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Beethoven: Fidelio (DVD) (ROH/Pappano)

Lise Davidsen, David Butt Philip, Georg Zeppenfeld, Simon Neal; Orchestra of the Royal Opera House/Antonio Pappano (Opus Arte / DVD)

Our rating 
4.0 out of 5 star rating 4.0
OA1334D_OABD7288D_Beethoven

Beethoven
Fidelio (DVD)
Lise Davidsen, David Butt Philip, Georg Zeppenfeld, Simon Neal; Orchestra of the Royal Opera House/Antonio Pappano; dir. Tobias Kratzer (London, 2020)
Opus Arte DVD: OA1334D ;Blu-ray: OABD7288D   133 mins

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Tobias Kratzer’s production was planned as the Royal Opera’s contribution to 2020’s Beethoven anniversary celebrations; but following a successful first night co-starring Jonas Kaufmann as Florestan, Covid reduced its run. Fortunately, and with a different tenor – David Butt Philip – the staging was filmed on 13 March, and it remains a major achievement.

The production itself is a controversial one. As Kratzer explains in a five-minute extra in which cast and creatives discourse on the opera, he regards Fidelio as a work in two very different halves – the first act a historical period-piece, the second a symbolic situation which he likens to a political essay. In practice this means that the first act plays in a realistic 18th-century France (the preference for that country over Spain leading to anomalies in itself), while the second is staged before and eventually with the involvement of a chorus in contemporary dress who could be members of some modern parliament. The results are mixed: always thoughtful, often rewarding, but sometimes ineffective; having Pizarro show his villainy by crushing Marzelline’s caged canary in his hand is a crass low point.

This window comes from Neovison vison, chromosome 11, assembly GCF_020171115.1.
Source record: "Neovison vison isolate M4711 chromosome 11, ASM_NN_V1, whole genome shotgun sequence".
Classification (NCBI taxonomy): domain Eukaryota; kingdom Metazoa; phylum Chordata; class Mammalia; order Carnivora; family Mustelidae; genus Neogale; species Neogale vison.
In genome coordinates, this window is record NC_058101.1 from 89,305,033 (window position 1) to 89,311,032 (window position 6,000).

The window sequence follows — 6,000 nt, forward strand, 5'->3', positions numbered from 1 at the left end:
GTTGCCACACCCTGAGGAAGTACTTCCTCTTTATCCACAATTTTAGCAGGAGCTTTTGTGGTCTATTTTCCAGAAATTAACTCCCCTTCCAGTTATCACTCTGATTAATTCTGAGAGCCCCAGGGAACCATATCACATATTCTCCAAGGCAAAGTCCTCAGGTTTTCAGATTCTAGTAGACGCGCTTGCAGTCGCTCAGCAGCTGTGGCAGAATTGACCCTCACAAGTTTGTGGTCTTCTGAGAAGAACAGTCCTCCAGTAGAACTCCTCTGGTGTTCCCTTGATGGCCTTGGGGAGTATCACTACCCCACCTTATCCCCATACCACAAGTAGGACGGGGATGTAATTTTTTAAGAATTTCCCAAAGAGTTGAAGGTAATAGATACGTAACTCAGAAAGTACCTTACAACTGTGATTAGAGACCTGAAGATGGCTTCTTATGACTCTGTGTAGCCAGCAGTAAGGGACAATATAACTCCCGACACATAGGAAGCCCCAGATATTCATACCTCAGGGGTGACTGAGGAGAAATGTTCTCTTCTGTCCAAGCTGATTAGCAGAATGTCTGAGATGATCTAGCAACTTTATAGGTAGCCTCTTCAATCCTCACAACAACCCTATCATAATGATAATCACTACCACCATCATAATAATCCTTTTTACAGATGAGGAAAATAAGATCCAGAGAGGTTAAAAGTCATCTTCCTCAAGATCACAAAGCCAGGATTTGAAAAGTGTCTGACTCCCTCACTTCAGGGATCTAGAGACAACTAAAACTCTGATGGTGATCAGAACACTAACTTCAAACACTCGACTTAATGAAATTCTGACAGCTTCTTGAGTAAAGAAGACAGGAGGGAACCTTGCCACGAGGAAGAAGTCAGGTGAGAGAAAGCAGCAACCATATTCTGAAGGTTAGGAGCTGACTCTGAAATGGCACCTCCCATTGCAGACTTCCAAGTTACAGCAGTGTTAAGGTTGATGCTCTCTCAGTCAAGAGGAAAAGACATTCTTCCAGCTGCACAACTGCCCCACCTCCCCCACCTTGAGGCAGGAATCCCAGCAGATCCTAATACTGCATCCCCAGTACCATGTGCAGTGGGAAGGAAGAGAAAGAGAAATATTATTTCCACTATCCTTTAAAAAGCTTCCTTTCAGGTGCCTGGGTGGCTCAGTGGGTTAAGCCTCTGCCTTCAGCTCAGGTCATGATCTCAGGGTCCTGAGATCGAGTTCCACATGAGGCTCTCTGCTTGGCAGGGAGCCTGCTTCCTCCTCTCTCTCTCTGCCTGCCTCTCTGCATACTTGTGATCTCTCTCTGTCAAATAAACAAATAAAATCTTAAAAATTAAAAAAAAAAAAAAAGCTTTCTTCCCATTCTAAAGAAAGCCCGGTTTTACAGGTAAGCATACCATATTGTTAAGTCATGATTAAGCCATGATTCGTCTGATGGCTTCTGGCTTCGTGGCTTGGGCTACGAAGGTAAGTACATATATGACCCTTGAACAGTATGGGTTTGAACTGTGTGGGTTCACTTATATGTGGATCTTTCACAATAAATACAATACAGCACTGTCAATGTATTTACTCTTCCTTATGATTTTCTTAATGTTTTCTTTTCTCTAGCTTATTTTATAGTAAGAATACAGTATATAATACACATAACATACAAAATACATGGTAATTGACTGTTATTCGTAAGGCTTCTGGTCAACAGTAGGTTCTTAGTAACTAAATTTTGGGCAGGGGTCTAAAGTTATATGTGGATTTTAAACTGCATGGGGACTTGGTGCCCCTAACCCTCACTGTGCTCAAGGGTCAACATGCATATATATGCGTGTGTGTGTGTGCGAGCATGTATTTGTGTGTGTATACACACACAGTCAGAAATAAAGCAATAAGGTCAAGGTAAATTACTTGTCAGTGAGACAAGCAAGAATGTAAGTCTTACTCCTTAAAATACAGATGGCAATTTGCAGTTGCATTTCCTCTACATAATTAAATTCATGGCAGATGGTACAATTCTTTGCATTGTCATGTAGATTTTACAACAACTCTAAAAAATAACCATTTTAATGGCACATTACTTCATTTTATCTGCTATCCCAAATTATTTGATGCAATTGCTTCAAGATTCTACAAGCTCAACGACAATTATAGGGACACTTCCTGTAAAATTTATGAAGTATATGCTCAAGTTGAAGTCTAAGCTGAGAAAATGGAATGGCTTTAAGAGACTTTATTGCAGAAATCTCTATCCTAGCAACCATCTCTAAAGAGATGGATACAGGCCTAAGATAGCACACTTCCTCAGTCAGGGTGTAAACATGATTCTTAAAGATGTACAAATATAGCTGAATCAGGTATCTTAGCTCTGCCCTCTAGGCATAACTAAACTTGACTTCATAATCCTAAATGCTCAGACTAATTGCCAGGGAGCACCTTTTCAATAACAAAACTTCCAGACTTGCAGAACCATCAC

Few complaints about the musical performance, which is distinguished from the point of view of Covent Garden’s chorus and orchestra as well as conductor Antonio Pappano, who brings dignity and dynamism to his task. Lise Davidsen makes an ideal Leonore, perfectly matched by the shining tone of her tenor partner. Simon Neal is an impressive Pizarro, with Georg Zeppenfeld an impeccable Rocco and both Amanda Forsythe’s Marzelline and Robin Tritschler’s Jaquino as fine as could be.

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George Hall